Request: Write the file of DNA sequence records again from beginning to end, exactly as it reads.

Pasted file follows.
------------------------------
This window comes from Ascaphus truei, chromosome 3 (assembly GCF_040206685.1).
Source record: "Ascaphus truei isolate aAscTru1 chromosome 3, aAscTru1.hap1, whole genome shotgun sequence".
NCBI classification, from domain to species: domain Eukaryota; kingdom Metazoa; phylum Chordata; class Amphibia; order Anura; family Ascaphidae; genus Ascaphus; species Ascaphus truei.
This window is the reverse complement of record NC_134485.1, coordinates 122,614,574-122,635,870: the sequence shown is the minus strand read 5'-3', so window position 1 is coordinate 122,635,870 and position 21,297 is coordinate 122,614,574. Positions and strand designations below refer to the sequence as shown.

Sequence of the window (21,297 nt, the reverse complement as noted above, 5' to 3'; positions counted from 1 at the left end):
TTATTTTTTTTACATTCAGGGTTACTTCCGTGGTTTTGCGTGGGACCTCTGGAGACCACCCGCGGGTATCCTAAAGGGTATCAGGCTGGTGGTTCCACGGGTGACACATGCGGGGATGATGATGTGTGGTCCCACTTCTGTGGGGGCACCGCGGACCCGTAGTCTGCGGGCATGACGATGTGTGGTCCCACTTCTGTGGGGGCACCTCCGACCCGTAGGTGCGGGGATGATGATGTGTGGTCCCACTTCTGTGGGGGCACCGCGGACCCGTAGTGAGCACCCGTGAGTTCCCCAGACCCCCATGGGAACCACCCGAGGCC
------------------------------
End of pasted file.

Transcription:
This window comes from Ascaphus truei, chromosome 3 (assembly GCF_040206685.1).
Source record: "Ascaphus truei isolate aAscTru1 chromosome 3, aAscTru1.hap1, whole genome shotgun sequence".
NCBI classification, from domain to species: domain Eukaryota; kingdom Metazoa; phylum Chordata; class Amphibia; order Anura; family Ascaphidae; genus Ascaphus; species Ascaphus truei.
This window is the reverse complement of record NC_134485.1, coordinates 122,614,574-122,635,870: the sequence shown is the minus strand read 5'-3', so window position 1 is coordinate 122,635,870 and position 21,297 is coordinate 122,614,574. Positions and strand designations below refer to the sequence as shown.

Sequence of the window (21,297 nt, the reverse complement as noted above, 5' to 3'; positions counted from 1 at the left end):
TTATTTTTTTTACATTCAGGGTTACTTCCGTGGTTTTGCGTGGGACCTCTGGAGACCACCCGCGGGTATCCTAAAGGGTATCAGGCTGGTGGTTCCACGGGTGACACATGCGGGGATGATGATGTGTGGTCCCACTTCTGTGGGGGCACCGCGGACCCGTAGTCTGCGGGCATGACGATGTGTGGTCCCACTTCTGTGGGGGCACCTCCGACCCGTAGGTGCGGGGATGATGATGTGTGGTCCCACTTCTGTGGGGGCACCGCGGACCCGTAGTGAGCACCCGTGAGTTCCCCAGACCCCCATGGGAACCACCCGAGGCC